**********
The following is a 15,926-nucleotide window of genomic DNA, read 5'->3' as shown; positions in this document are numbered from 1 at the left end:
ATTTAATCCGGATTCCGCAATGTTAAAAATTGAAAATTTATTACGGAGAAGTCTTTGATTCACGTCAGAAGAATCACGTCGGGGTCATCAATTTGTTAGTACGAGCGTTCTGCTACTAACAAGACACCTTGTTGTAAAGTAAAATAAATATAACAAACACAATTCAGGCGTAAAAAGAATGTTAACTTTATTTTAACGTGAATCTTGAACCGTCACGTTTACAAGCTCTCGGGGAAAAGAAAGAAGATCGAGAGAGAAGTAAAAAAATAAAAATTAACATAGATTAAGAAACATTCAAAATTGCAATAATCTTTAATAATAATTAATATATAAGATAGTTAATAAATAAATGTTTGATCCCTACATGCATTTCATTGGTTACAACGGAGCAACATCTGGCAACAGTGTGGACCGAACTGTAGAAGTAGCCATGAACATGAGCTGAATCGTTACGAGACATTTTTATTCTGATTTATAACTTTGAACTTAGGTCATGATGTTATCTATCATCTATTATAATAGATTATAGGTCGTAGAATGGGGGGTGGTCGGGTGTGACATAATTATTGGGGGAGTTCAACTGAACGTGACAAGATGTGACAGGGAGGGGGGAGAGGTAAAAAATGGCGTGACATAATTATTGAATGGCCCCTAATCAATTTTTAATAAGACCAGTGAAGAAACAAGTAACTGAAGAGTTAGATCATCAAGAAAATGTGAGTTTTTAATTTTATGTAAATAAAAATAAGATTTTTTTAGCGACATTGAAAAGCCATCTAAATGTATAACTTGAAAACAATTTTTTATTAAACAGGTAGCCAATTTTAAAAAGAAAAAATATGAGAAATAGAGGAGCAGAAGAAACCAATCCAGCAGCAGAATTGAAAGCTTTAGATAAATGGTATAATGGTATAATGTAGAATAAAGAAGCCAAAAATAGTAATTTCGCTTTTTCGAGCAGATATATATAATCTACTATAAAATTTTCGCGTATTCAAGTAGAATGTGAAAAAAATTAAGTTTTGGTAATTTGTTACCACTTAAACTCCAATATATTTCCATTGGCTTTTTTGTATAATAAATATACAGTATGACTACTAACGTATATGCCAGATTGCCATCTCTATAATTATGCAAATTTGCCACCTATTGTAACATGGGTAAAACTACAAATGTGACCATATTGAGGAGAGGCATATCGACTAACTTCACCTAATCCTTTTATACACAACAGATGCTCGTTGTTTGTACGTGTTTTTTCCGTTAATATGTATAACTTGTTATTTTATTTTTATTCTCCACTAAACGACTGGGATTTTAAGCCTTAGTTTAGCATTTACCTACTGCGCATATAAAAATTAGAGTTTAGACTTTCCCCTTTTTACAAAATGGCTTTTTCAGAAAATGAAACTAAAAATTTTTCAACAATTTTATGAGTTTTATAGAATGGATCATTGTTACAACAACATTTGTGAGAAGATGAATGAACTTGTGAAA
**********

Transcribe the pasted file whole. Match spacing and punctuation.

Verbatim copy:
The following is a 15,926-nucleotide window of genomic DNA, read 5'->3' as shown; positions in this document are numbered from 1 at the left end:
ATTTAATCCGGATTCCGCAATGTTAAAAATTGAAAATTTATTACGGAGAAGTCTTTGATTCACGTCAGAAGAATCACGTCGGGGTCATCAATTTGTTAGTACGAGCGTTCTGCTACTAACAAGACACCTTGTTGTAAAGTAAAATAAATATAACAAACACAATTCAGGCGTAAAAAGAATGTTAACTTTATTTTAACGTGAATCTTGAACCGTCACGTTTACAAGCTCTCGGGGAAAAGAAAGAAGATCGAGAGAGAAGTAAAAAAATAAAAATTAACATAGATTAAGAAACATTCAAAATTGCAATAATCTTTAATAATAATTAATATATAAGATAGTTAATAAATAAATGTTTGATCCCTACATGCATTTCATTGGTTACAACGGAGCAACATCTGGCAACAGTGTGGACCGAACTGTAGAAGTAGCCATGAACATGAGCTGAATCGTTACGAGACATTTTTATTCTGATTTATAACTTTGAACTTAGGTCATGATGTTATCTATCATCTATTATAATAGATTATAGGTCGTAGAATGGGGGGTGGTCGGGTGTGACATAATTATTGGGGGAGTTCAACTGAACGTGACAAGATGTGACAGGGAGGGGGGAGAGGTAAAAAATGGCGTGACATAATTATTGAATGGCCCCTAATCAATTTTTAATAAGACCAGTGAAGAAACAAGTAACTGAAGAGTTAGATCATCAAGAAAATGTGAGTTTTTAATTTTATGTAAATAAAAATAAGATTTTTTTAGCGACATTGAAAAGCCATCTAAATGTATAACTTGAAAACAATTTTTTATTAAACAGGTAGCCAATTTTAAAAAGAAAAAATATGAGAAATAGAGGAGCAGAAGAAACCAATCCAGCAGCAGAATTGAAAGCTTTAGATAAATGGTATAATGGTATAATGTAGAATAAAGAAGCCAAAAATAGTAATTTCGCTTTTTCGAGCAGATATATATAATCTACTATAAAATTTTCGCGTATTCAAGTAGAATGTGAAAAAAATTAAGTTTTGGTAATTTGTTACCACTTAAACTCCAATATATTTCCATTGGCTTTTTTGTATAATAAATATACAGTATGACTACTAACGTATATGCCAGATTGCCATCTCTATAATTATGCAAATTTGCCACCTATTGTAACATGGGTAAAACTACAAATGTGACCATATTGAGGAGAGGCATATCGACTAACTTCACCTAATCCTTTTATACACAACAGATGCTCGTTGTTTGTACGTGTTTTTTCCGTTAATATGTATAACTTGTTATTTTATTTTTATTCTCCACTAAACGACTGGGATTTTAAGCCTTAGTTTAGCATTTACCTACTGCGCATATAAAAATTAGAGTTTAGACTTTCCCCTTTTTACAAAATGGCTTTTTCAGAAAATGAAACTAAAAATTTTTCAACAATTTTATGAGTTTTATAGAATGGATCATTGTTACAACAACATTTGTGAGAAGATGAATGAACTTGTGAAA